Bakhtiozina, who grew up in a Christian-Muslim-Jewish family said that ”being different isn’t easy, especially in Russia.” In 2014, in the first of her two TED talks, she also claimed that „Irony is the key!” At that time she was the first ever Russian speaker at a TED conference (in 2017 she spoke there again). Also in 2014, the BBC declared her among the one hundred women changing the world for the better; and in 2016, Vogue Italy named her the Best Young Fashion Photographer. Her works have been exhibited around the world, and museums and galleries have added works of hers to their collections, such as the Fabergé Museum in St. Petersburg and the Tretyakov Gallery in Moscow.

It is rather amazing how faithful the artist remains to herself, even in her work for fashion labels, where she frequently designs everything herself, from make-up to costumes to the sets. In her choreography of handbags or dresses, the figures seem to be at the end of an inexplicable event. In apartments with outmoded furnishings, heavy rugs and old cabinets, they hold clocks the size of a baby in their arms, fiddling with dial telephones or pale grapes, grotesque masses of pearl necklaces hanging from their necks down to the floor. Colour and materiality often seem fermented and old, yet in an eerie way also intact. As if in a nightmare, the rooms are warped through the fisheye lens. Things don’t fit or are fixed half dead/half alive in aspic or ice. The women (and a few men) assume bizarre stances, standing on their head or appearing twisted. Even the seasons go haywire: What claims to be summer does not correspond to the images of the Siberian winter. The clothing fits, but body parts slip and slide. Romping about circus-like, some people have no head, three legs or are Siamese twins.

Documenting Dreams

Bakhtiozina says that her task is to create situations for her models that give them the experience of „being someone else“. She captures them precisely at the moment „when they believe they are someone else entirely“. None of the photographs are digitally manipulated. Everything we see must „take place in reality“. She says she is a documentary photographer „in a different sense“: „I document dreams.“ In the most bewitching images, the models become figures situated between self-awareness  and a loss of self: They lie in dark water as if dreaming with their eyes wide open and foreign hands touch them, whether friendly or to pester. Large white moths are like silken tiaras decorating a girl with matte white hair. Those are the legendary „rivers of milk“ spoken of in Russian fairy tales. The impact of these pictures is not limited to the wit or philological commentary that Bakhtiozina offers. They are narrative palimpsests, permeated layer upon layer by the story of each of her models, whom she refers to as „survivors“. Taking inspiration from a painting by Jacques Le Moyne de Morgues (ca. 1533–1588), for example, she transformed a terminally ill young woman into a proud warrior. Bakhtiozina caused quite a sensation in her debut at London’s Royal Opera House in 2019 as costume and make-up designer and style supervisor for the ballet Aisha and Abhaya. This piece also deals with stranded survivors.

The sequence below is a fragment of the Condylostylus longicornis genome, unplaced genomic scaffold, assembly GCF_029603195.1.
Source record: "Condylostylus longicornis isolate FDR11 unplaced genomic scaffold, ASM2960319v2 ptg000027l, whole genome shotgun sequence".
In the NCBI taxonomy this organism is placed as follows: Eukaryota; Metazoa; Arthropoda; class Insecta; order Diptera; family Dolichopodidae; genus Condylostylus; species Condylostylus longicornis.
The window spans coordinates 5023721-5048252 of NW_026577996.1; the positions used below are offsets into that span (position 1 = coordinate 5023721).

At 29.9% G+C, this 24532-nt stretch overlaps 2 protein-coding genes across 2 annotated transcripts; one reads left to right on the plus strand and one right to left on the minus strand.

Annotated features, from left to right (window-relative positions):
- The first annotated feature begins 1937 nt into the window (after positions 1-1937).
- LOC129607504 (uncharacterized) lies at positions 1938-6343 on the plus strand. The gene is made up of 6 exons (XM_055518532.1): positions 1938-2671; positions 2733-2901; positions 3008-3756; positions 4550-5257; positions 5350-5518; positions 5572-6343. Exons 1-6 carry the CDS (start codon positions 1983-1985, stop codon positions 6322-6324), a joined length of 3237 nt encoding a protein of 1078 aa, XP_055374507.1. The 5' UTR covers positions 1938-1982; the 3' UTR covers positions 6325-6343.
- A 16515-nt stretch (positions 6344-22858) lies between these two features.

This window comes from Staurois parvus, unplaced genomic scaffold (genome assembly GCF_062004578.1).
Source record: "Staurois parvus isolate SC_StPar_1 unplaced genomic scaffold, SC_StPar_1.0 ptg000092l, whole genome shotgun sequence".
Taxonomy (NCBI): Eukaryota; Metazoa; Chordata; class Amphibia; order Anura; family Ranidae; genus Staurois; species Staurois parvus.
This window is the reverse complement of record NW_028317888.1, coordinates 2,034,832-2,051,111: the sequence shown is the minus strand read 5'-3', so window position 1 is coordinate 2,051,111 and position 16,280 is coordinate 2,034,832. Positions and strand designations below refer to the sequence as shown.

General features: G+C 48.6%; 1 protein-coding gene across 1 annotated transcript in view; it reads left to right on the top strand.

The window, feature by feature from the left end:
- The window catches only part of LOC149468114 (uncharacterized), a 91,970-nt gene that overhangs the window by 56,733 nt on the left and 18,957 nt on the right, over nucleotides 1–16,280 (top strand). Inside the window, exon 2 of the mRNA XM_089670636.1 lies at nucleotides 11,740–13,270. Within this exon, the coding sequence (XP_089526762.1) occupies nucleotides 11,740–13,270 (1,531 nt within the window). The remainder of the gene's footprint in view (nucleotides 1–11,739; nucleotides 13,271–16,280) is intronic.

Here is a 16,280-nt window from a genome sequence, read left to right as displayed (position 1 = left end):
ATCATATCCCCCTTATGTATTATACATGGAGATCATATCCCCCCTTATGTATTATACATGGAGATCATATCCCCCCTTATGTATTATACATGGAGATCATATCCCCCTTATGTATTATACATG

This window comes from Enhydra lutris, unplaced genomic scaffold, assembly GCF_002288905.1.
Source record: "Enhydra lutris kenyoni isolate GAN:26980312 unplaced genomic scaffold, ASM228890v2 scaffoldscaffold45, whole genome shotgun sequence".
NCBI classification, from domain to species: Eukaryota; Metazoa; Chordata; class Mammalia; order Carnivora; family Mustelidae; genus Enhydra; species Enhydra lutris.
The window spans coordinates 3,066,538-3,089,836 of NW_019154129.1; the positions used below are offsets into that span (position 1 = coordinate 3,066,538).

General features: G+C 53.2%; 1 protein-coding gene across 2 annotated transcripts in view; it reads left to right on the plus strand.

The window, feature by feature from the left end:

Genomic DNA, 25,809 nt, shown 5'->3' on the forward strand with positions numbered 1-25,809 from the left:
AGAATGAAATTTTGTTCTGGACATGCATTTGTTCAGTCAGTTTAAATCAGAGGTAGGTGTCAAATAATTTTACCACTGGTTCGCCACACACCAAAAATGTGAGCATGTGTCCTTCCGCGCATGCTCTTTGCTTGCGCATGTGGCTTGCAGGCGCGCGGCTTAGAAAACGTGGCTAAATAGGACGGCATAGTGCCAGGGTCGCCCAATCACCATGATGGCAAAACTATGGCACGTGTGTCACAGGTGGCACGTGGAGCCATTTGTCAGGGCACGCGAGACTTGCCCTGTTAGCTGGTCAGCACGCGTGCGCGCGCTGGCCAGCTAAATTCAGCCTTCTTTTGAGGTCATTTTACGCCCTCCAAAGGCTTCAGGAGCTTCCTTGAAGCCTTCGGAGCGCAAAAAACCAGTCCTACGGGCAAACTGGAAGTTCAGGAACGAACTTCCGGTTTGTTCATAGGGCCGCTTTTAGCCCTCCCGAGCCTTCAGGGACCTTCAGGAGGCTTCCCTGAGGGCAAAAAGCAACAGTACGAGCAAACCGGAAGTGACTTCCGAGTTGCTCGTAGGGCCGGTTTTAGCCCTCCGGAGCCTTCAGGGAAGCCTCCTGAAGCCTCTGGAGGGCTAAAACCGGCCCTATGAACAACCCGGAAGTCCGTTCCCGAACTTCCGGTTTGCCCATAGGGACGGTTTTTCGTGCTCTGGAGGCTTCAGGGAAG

Uldus Bakhtiozina often casts her models–and she too slips into various roles–from her own milieu; they are people with „an interesting story”, she explained in her 2014 TED talk. Smoothly consistent, the eventfulness of her photographic work leads to a moving image and a film narrative about one’s „own face“. Bakhtiozina’s photographic cosmos is less about protecting boundaries of identity than about unfolding them; about the tension between traditional patterns and longing for uniqueness that must be endured again and again. She tells of the creative ego that does not insist on representing itself, but can always also be someone else.

DOCH RYBAKA begins and ends in the open, at the harbour. At a fish stand, in a timeless non-place where strange odours and dialogues waft like sunken or future epochs. As in fairy tales one finds the unexpected, perhaps even that which is lost.


Cosima Lutz lives in Berlin and works as film critic for various print and online media.

Translation: Allison Brown